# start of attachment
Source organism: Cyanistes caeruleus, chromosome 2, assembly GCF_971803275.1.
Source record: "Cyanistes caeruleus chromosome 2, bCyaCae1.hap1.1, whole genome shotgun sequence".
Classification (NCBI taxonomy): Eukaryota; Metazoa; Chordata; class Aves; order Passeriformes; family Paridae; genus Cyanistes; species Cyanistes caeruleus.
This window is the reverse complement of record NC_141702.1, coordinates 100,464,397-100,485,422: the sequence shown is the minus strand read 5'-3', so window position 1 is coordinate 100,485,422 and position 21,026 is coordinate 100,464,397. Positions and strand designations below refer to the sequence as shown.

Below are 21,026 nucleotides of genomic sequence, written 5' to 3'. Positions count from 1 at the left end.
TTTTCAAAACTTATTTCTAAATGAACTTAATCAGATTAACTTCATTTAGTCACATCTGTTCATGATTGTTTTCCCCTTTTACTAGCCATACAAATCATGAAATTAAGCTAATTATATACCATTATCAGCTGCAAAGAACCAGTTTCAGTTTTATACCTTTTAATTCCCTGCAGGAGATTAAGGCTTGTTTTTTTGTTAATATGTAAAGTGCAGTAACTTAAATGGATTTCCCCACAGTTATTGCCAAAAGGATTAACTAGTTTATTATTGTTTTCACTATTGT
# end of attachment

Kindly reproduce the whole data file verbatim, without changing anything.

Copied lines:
Source organism: Cyanistes caeruleus, chromosome 2, assembly GCF_971803275.1.
Source record: "Cyanistes caeruleus chromosome 2, bCyaCae1.hap1.1, whole genome shotgun sequence".
Classification (NCBI taxonomy): Eukaryota; Metazoa; Chordata; class Aves; order Passeriformes; family Paridae; genus Cyanistes; species Cyanistes caeruleus.
This window is the reverse complement of record NC_141702.1, coordinates 100,464,397-100,485,422: the sequence shown is the minus strand read 5'-3', so window position 1 is coordinate 100,485,422 and position 21,026 is coordinate 100,464,397. Positions and strand designations below refer to the sequence as shown.

Below are 21,026 nucleotides of genomic sequence, written 5' to 3'. Positions count from 1 at the left end.
TTTTCAAAACTTATTTCTAAATGAACTTAATCAGATTAACTTCATTTAGTCACATCTGTTCATGATTGTTTTCCCCTTTTACTAGCCATACAAATCATGAAATTAAGCTAATTATATACCATTATCAGCTGCAAAGAACCAGTTTCAGTTTTATACCTTTTAATTCCCTGCAGGAGATTAAGGCTTGTTTTTTTGTTAATATGTAAAGTGCAGTAACTTAAATGGATTTCCCCACAGTTATTGCCAAAAGGATTAACTAGTTTATTATTGTTTTCACTATTGT